My Rating: 4/5

4 Star Review

Disclosure: I did receive a free copy of this book in exchange for an honest review.

If you’d like to purchase this book, click here: https://amzn.to/2Ux1D9p

 

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A Monster Like Me by Wendy S. Swore

A Monster Like Me by Wendy S. Swore

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Book Review of A Monster Like Me by Wendy S. Swore

Have you ever thought of yourself as something unlovable or scary? It starts as a small idea and then festers into something uncontrollable and real. I think everyone has short moments where they may think that of themselves. Sophie thinks this of herself constantly. She’s convinced she’s a monster, which breaks my heart. No one should think that, especially a child. She got the idea from her favorite book—The Big Book of Monsters that she always keeps with her. Yes, it’s big and heavy, but that doesn’t stop her from carrying it everywhere. It’s how she determines which monsters or creatures are living around her—so she can protect herself. Find out more in my book review of A Monster Like Me by Wendy S. Swore.

Blurb:

“Being the new kid at school is hard, but Sophie has a secret weapon: her vivid imagination and her oversized, trusted Big Book of Monsters—an encyclopedia of myths and legends from all over the world. The pictures and descriptions of the creatures in her book help her know which kids to watch out for—clearly the bullies are trolls and goblins—as well as how to avoid them. Though not everyone is hiding a monster inside; the nice next-door neighbor is probably a good witch, and Sophie’s new best friend is obviously a good fairy.

Sophie is convinced she is a monster because of the ‘monster mark’ on her face. At least that’s what she calls it. The doctors call it a blood tumor, and it covers almost half of her face. Sophie can feel it pulsing with every beat of her heart. And if she’s a monster on the outside, then she must be a monster on the inside, too. She knows that it’s only a matter of time before the other kids, the doctors, and even her mom figure it out.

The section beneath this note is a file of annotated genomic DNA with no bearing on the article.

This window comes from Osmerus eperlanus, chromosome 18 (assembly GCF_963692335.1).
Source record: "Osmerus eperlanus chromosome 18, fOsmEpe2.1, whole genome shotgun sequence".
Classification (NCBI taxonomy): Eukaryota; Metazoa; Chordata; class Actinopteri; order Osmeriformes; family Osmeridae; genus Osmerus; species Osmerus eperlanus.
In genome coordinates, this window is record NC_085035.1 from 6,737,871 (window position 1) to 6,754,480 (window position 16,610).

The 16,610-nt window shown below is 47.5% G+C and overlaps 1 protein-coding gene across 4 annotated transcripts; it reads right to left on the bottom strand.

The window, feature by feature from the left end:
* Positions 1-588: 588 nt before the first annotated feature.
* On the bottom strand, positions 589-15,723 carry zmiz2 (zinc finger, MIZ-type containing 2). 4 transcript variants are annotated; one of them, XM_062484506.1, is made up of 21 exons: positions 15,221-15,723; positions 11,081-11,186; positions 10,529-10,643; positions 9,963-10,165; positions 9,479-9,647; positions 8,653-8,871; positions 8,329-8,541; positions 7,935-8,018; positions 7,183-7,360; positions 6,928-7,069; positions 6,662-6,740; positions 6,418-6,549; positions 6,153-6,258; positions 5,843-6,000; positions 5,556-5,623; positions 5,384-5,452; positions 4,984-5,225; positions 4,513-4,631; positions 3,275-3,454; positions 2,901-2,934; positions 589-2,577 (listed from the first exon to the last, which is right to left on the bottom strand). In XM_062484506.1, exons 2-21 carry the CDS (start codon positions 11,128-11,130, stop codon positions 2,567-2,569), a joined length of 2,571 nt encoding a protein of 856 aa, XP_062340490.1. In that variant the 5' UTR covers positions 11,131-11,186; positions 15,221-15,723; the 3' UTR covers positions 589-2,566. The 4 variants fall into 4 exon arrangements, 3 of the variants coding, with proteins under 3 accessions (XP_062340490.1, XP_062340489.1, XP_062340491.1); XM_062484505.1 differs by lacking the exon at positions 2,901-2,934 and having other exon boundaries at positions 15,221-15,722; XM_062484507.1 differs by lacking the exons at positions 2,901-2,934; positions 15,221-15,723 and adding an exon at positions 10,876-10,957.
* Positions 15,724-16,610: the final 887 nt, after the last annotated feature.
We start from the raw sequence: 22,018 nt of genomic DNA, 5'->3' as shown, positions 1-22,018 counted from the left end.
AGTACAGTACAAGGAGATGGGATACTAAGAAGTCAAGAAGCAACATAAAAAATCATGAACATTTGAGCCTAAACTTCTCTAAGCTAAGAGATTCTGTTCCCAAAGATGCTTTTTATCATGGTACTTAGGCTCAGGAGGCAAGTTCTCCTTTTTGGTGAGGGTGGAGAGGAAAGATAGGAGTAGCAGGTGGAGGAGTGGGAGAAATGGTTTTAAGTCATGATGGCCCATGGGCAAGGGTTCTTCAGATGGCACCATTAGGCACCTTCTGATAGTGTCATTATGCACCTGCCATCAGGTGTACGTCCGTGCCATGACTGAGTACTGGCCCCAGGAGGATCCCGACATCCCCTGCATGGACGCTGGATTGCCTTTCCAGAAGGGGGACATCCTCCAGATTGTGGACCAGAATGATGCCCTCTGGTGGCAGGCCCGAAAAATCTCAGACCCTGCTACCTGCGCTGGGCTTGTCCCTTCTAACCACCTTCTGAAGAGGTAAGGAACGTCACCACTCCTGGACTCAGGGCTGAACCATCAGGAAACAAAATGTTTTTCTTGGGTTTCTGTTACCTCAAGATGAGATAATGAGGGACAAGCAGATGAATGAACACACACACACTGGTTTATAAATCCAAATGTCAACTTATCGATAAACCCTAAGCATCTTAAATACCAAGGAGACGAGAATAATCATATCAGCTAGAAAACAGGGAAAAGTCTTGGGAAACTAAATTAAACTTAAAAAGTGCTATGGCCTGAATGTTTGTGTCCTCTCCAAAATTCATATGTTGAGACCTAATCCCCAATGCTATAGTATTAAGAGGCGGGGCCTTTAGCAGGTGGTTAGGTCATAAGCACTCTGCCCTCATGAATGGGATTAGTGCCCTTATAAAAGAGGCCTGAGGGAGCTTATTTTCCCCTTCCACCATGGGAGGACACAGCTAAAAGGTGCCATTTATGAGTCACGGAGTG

The Big Book of Monsters gives Sophie the idea that there might be a cure for her monster mark, but in order to make the magic work, she’ll need to create a special necklace made from ordinary items—a feather, a shell, and a crystal—that Sophie believes are talismans. Once she’s collected all the needed ingredients, she’ll only have one chance to make a very special wish. If Sophie can’t break the curse and become human again, her mom is probably going to leave—just like her Dad did. Because who would want to live with a real monster?”

My Book Review:

As a mom and a teacher, it breaks my heart to think of this darling girl thinking something so terrible of herself. She has a blood tumor on her face, and it’s big. You can see why she’d think of herself as an ugly monster. The problem is, she can’t figure out which kind. She’s read her book dozens of times, and she can figure out what everyone else is, but she can’t find a description that matches her monster-type. She must be one, though, because she’s ugly, and it would explain why her dad left her. Once again, it makes me so sad that she thinks of herself in this way.

This book is so well written. Sophie’s voice in the story is sweet, real, and protective of her secret. Her thought process is realistic and child-like, and it draws you into the story. The descriptions of the monsters are witty and clever. I love how quick Sophie’s mind worked to match a person to a monster. It works because we all tend to judge people by their appearance and actions (whether or not those judgments are accurate is a different story), Sophie just goes a step further and puts a monster description with it.